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I do what carbtech does. I also pay my techs salary so i dont have to worry about them rushing. I also market appropriately so i dont get price shopping calls. I always offer to look at the car for free but insist on seeing it before giving a price. I have a 95% closure rate and cover diag time with a better profit margin and high average ro and high jobs written per ro. Customers never feel like they payed for nothing and i can focus more on educating about maintaining and the repairs and spend less time trying to teach them why a charge is written as diag instead of just adding .5 to an hour across the ro as .1 or .2 per job. I am not lying to the customers any more then you are when you sell a $0.49 light bulb for $3.49.

 

If some one ever asks why the extra time (has not happened yet) I explain that we torque everything. Which we do. Or that we needed extra time for research or any other number of legitimate reasons. People that do not like to pay for diag will not notice they are if you can hide the extra charges without being too agressive about it.

 

Free code checks and free tire pressure checks should be thought of in the same way and your missing out on a very loyal customer base if your not doing both. I just had an argument with a local dealer because the customer wants to bring the car here and the girl at the counter would not tell me what code it had without getting $100. Really? You know autozone will right? Customers arent that stupid any more.

 

Marketing.. if your using discount coupons to get new customers your asking for price shoppers. If your putting out coupons then getting mad at price shoppers your really throwing all of that marketing money away. A coupon as a business owner says i am Willing to do some discount work to gain volume. If you do not want people calling for a price stop the coupons and focus on your reviews.

 

If you do get a referral and they need a price give it to them. If you earn that refferals business it will usually fan out again when they say they found you cause so and so referred them. If you turn away that referenced person or blow them off when they call for a price, they will instead tell the person that referred them that you were rude and you could lose both as customers.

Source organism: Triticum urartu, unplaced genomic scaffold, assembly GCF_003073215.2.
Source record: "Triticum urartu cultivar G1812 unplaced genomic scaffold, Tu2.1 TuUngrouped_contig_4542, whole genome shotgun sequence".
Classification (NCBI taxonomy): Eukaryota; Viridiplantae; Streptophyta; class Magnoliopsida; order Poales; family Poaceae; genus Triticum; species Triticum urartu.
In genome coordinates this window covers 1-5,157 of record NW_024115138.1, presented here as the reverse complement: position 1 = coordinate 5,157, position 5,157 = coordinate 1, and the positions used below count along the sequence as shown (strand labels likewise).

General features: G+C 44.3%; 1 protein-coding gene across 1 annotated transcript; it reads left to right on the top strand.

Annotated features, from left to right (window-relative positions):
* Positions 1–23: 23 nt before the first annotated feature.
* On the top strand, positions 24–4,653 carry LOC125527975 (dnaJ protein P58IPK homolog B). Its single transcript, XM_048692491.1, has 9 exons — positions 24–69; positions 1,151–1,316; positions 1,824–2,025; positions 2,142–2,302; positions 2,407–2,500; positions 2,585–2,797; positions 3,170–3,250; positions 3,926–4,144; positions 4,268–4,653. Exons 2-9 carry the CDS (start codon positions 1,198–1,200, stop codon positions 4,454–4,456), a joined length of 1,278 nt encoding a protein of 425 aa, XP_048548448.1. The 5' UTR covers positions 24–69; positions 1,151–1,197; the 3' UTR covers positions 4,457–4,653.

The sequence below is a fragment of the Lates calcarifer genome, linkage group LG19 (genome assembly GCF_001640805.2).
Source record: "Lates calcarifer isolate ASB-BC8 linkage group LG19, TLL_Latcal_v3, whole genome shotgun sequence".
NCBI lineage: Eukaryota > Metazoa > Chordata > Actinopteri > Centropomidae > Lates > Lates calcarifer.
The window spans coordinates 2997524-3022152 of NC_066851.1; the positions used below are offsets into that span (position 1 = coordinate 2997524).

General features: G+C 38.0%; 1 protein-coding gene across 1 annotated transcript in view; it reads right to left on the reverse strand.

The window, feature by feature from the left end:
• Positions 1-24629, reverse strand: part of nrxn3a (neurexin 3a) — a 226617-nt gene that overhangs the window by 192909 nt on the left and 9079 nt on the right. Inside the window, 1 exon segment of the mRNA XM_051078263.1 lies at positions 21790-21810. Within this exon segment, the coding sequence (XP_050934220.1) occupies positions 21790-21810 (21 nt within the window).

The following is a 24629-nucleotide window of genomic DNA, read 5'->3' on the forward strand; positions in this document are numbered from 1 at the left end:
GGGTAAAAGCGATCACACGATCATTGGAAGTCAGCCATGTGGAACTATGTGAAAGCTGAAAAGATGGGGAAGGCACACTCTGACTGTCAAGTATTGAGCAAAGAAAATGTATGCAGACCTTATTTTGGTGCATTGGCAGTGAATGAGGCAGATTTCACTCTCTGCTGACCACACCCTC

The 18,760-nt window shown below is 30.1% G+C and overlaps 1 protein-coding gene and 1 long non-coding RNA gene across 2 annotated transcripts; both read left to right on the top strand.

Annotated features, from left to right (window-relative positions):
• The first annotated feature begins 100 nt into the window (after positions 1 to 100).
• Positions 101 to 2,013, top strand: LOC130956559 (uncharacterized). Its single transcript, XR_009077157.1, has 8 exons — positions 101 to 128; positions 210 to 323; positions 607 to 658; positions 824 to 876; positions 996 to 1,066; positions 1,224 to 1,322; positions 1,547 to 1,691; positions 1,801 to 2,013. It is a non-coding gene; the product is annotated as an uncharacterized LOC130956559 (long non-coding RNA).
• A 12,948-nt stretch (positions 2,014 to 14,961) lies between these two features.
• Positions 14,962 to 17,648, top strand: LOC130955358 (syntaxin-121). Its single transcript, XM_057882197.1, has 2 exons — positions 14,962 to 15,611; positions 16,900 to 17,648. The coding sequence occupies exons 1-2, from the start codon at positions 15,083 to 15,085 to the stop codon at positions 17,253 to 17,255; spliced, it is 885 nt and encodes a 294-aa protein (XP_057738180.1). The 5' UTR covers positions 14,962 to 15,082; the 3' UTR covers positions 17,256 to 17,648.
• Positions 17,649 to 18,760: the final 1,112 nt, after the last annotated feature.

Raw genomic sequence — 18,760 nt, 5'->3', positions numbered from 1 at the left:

Edited by Hands On
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I do what carbtech does. I also pay my techs salary so i dont have to worry about them rushing. I also market appropriately so i dont get price shopping calls. I always offer to look at the car for free but insist on seeing it before giving a price. I have a 95% closure rate and cover diag time with a better profit margin and high average ro and high jobs written per ro. Customers never feel like they payed for nothing and i can focus more on educating about maintaining and the repairs and spend less time trying to teach them why a charge is written as diag instead of just adding .5 to an hour across the ro as .1 or .2 per job. I am not lying to the customers any more then you are when you sell a $0.49 light bulb for $3.49.

 

If some one ever asks why the extra time (has not happened yet) I explain that we torque everything. Which we do. Or that we needed extra time for research or any other number of legitimate reasons. People that do not like to pay for diag will not notice they are if you can hide the extra charges without being too agressive about it.

 

Free code checks and free tire pressure checks should be thought of in the same way and your missing out on a very loyal customer base if your not doing both. I just had an argument with a local dealer because the customer wants to bring the car here and the girl at the counter would not tell me what code it had without getting $100. Really? You know autozone will right? Customers arent that stupid any more.